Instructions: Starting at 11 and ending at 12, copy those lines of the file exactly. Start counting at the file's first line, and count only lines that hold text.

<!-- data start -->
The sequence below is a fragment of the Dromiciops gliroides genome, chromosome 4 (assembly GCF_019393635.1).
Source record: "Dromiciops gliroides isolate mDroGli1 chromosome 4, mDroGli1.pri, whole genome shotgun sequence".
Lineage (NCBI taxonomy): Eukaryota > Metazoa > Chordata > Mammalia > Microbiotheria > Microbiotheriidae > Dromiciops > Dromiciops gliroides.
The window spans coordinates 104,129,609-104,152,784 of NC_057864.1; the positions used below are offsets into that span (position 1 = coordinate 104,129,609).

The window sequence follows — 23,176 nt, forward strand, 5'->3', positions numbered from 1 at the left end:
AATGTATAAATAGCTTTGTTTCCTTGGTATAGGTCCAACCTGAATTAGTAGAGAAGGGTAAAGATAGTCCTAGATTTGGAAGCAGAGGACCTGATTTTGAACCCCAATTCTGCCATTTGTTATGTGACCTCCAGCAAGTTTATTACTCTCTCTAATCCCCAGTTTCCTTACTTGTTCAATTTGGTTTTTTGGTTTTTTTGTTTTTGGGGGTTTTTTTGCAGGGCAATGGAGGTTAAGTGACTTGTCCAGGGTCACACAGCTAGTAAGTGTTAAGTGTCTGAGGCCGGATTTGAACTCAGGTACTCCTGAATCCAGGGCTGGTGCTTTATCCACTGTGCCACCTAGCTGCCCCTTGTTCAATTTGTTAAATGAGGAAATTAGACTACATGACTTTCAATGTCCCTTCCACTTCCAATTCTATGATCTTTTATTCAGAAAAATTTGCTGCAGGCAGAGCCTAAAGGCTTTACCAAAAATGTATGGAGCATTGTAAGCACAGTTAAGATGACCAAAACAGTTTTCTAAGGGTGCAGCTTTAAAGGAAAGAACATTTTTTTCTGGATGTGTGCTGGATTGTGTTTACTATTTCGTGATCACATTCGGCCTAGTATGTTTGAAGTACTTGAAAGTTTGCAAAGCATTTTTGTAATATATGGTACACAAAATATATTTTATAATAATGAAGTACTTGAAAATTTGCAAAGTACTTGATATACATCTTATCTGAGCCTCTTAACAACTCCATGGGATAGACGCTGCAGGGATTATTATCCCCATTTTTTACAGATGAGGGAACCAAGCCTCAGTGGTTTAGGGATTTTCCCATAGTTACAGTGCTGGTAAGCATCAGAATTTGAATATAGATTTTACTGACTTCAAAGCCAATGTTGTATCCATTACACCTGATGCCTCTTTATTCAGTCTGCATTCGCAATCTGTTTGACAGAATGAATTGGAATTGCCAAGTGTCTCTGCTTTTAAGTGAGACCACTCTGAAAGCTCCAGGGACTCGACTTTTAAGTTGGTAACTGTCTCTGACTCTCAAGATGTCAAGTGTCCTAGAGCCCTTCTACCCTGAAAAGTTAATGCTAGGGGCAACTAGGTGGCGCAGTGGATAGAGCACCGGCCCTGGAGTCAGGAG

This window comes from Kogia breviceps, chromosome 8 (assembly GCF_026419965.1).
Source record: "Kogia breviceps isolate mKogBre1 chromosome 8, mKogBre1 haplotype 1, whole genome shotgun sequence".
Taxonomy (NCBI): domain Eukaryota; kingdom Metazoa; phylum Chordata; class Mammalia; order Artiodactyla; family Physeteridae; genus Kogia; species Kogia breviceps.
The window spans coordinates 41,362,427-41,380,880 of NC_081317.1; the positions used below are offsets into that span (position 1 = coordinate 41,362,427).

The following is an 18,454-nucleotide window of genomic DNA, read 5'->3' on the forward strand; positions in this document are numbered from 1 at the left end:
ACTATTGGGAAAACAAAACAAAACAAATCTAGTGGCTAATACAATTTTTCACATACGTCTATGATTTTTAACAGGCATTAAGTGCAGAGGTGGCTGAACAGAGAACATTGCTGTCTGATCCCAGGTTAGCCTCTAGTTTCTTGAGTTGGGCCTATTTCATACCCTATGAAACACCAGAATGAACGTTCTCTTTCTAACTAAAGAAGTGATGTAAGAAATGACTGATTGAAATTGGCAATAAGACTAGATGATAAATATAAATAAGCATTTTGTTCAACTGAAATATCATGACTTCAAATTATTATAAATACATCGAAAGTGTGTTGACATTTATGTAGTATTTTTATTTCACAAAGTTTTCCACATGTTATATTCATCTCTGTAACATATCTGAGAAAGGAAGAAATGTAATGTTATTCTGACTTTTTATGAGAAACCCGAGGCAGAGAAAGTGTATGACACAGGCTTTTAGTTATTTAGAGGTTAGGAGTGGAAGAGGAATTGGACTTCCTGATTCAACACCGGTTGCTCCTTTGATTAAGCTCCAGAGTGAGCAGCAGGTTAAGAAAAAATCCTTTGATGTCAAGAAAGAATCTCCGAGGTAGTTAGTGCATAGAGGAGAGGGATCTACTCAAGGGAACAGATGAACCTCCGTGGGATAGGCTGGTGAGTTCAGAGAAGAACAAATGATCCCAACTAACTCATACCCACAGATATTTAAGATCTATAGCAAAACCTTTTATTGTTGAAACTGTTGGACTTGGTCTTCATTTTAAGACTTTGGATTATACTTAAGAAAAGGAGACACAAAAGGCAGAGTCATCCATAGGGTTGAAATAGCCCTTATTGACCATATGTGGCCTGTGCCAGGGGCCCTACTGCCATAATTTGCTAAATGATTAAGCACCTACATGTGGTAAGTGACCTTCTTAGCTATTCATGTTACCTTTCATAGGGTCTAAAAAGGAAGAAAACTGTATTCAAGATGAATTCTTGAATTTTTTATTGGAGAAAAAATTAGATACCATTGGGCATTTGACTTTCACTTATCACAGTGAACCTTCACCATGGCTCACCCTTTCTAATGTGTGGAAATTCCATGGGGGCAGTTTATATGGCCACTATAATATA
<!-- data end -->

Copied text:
The following is an 18,454-nucleotide window of genomic DNA, read 5'->3' on the forward strand; positions in this document are numbered from 1 at the left end:
ACTATTGGGAAAACAAAACAAAACAAATCTAGTGGCTAATACAATTTTTCACATACGTCTATGATTTTTAACAGGCATTAAGTGCAGAGGTGGCTGAACAGAGAACATTGCTGTCTGATCCCAGGTTAGCCTCTAGTTTCTTGAGTTGGGCCTATTTCATACCCTATGAAACACCAGAATGAACGTTCTCTTTCTAACTAAAGAAGTGATGTAAGAAATGACTGATTGAAATTGGCAATAAGACTAGATGATAAATATAAATAAGCATTTTGTTCAACTGAAATATCATGACTTCAAATTATTATAAATACATCGAAAGTGTGTTGACATTTATGTAGTATTTTTATTTCACAAAGTTTTCCACATGTTATATTCATCTCTGTAACATATCTGAGAAAGGAAGAAATGTAATGTTATTCTGACTTTTTATGAGAAACCCGAGGCAGAGAAAGTGTATGACACAGGCTTTTAGTTATTTAGAGGTTAGGAGTGGAAGAGGAATTGGACTTCCTGATTCAACACCGGTTGCTCCTTTGATTAAGCTCCAGAGTGAGCAGCAGGTTAAGAAAAAATCCTTTGATGTCAAGAAAGAATCTCCGAGGTAGTTAGTGCATAGAGGAGAGGGATCTACTCAAGGGAACAGATGAACCTCCGTGGGATAGGCTGGTGAGTTCAGAGAAGAACAAATGATCCCAACTAACTCATACCCACAGATATTTAAGATCTATAGCAAAACCTTTTATTGTTGAAACTGTTGGACTTGGTCTTCATTTTAAGACTTTGGATTATACTTAAGAAAAGGAGACACAAAAGGCAGAGTCATCCATAGGGTTGAAATAGCCCTTATTGACCATATGTGGCCTGTGCCAGGGGCCCTACTGCCATAATTTGCTAAATGATTAAGCACCTACATGTGGTAAGTGACCTTCTTAGCTATTCATGTTACCTTTCATAGGGTCTAAAAAGGAAGAAAACTGTATTCAAGATGAATTCTTGAATTTTTTATTGGAGAAAAAATTAGATACCATTGGGCATTTGACTTTCACTTATCACAGTGAACCTTCACCATGGCTCACCCTTTCTAATGTGTGGAAATTCCATGGGGGCAGTTTATATGGCCACTATAATATA